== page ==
• Gently letting someone down is not a good way. If you are sure you want a divorce, please do not use tentative separation as a way for your partner to transition more gently. This will only prolong their pain, and they may end up doing a lot of hard work in vain.
  • The problem may not be resolved. If you are struggling with specific issues such as trust or money, then separation can make it more difficult to resolve these issues.
  • Your situation will become more public. You may not be ready to talk about the pressure in your relationship. But friends and family members may have a lot of questions about why you are living apart.
  • Children may be confused. For children who don’t understand what’s going on, tentative separation can be difficult. They may think that you are divorcing (or you are already divorced), and it may be difficult for them to stay away from a parent.

How to make trial separation useful for you

If you want the tentative separation to be effective, it is important to take steps to give your relationship a real opportunity. Here are some things you might want to do:

  • Seek professional help. A husband and wife counselor or other qualified third party can provide you with objective information on how to improve your relationship. Just make sure you are willing to work hard for yourself (rather than simply trying to repair your partner).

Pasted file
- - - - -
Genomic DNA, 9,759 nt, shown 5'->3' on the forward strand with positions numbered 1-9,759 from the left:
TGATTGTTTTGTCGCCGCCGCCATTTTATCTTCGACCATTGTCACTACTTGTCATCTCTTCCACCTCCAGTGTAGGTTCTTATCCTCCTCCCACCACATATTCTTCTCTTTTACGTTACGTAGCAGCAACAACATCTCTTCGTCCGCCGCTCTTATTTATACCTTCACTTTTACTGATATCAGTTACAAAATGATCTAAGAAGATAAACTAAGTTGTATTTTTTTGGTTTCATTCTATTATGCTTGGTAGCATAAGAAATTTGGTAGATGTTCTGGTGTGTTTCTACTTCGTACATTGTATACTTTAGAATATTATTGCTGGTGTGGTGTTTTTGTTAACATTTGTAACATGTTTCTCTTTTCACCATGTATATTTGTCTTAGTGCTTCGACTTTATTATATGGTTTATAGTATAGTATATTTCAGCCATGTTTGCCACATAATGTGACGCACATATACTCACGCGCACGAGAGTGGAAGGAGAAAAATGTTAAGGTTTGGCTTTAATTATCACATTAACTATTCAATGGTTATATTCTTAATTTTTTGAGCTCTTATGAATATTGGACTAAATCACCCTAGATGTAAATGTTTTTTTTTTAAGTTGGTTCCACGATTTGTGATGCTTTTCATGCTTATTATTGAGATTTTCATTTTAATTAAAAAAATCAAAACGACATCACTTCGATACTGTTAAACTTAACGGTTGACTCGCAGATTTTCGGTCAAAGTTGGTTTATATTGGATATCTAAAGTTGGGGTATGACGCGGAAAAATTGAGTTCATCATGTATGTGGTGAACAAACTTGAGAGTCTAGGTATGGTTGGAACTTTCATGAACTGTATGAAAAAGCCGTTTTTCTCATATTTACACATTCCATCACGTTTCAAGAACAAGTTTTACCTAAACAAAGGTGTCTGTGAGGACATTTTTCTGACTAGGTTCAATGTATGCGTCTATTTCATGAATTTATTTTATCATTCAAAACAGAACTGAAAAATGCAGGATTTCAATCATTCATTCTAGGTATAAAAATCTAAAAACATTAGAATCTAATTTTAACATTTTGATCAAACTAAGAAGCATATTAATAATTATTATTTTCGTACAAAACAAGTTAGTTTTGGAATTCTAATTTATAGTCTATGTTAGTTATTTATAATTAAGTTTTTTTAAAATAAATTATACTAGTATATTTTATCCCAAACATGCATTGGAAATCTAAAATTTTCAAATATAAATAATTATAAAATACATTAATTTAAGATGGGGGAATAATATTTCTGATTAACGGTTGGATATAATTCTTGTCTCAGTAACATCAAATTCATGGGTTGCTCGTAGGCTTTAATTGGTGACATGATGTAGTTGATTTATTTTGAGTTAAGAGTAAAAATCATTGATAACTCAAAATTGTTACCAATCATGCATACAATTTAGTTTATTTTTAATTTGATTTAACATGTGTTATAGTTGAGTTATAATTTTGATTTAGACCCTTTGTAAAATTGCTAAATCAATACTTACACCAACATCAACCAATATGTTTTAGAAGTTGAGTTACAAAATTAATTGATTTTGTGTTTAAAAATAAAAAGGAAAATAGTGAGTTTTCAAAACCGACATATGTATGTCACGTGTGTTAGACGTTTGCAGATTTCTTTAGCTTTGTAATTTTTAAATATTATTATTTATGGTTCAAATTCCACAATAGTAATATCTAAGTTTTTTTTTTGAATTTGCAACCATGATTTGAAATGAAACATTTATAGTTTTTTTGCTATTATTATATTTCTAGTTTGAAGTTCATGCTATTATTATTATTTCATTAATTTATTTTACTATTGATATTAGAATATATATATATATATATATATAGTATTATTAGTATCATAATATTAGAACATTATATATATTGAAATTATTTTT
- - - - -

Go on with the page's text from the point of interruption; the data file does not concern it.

• Be clear about your expectations. Talk about what you think the separation will look like. Do you still go on a date? Will you participate in activities with the extended family? What will you share with your family and friends? Talking about these issues in advance can prevent many problems.
  • Decide when and how to communicate. It is important to be consistent in communication. Do you call every day? How many times do you plan to talk a week? Do you send text messages all day? Discuss this issue in advance to determine the frequency that is best for this stage of your relationship.
  • Talk about money publicly. Separation means that you may need to allocate funds in different ways. Who will be responsible for each bill? Will you maintain a joint bank account? Will you help each other financially? Discuss how you can work together to manage your finances to prevent you from hurting each other with money when you separate.
  • confirm target. Talk about how you hope the trial separation can help you. Do you want to heal old wounds? Do you hope that separation will help improve your communication or intimacy? Discuss your goals openly with each other.

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If you are considering trying to separate, it is best to talk to a professional first. The counselor may help you develop a plan (before one of you actually moves out) that will help make your trial separation effective.

If you have separated, please seek help as soon as possible. If your partner refuses to see a therapist, please see one for yourself. Even if your partner is not attending, it is still beneficial to talk to someone.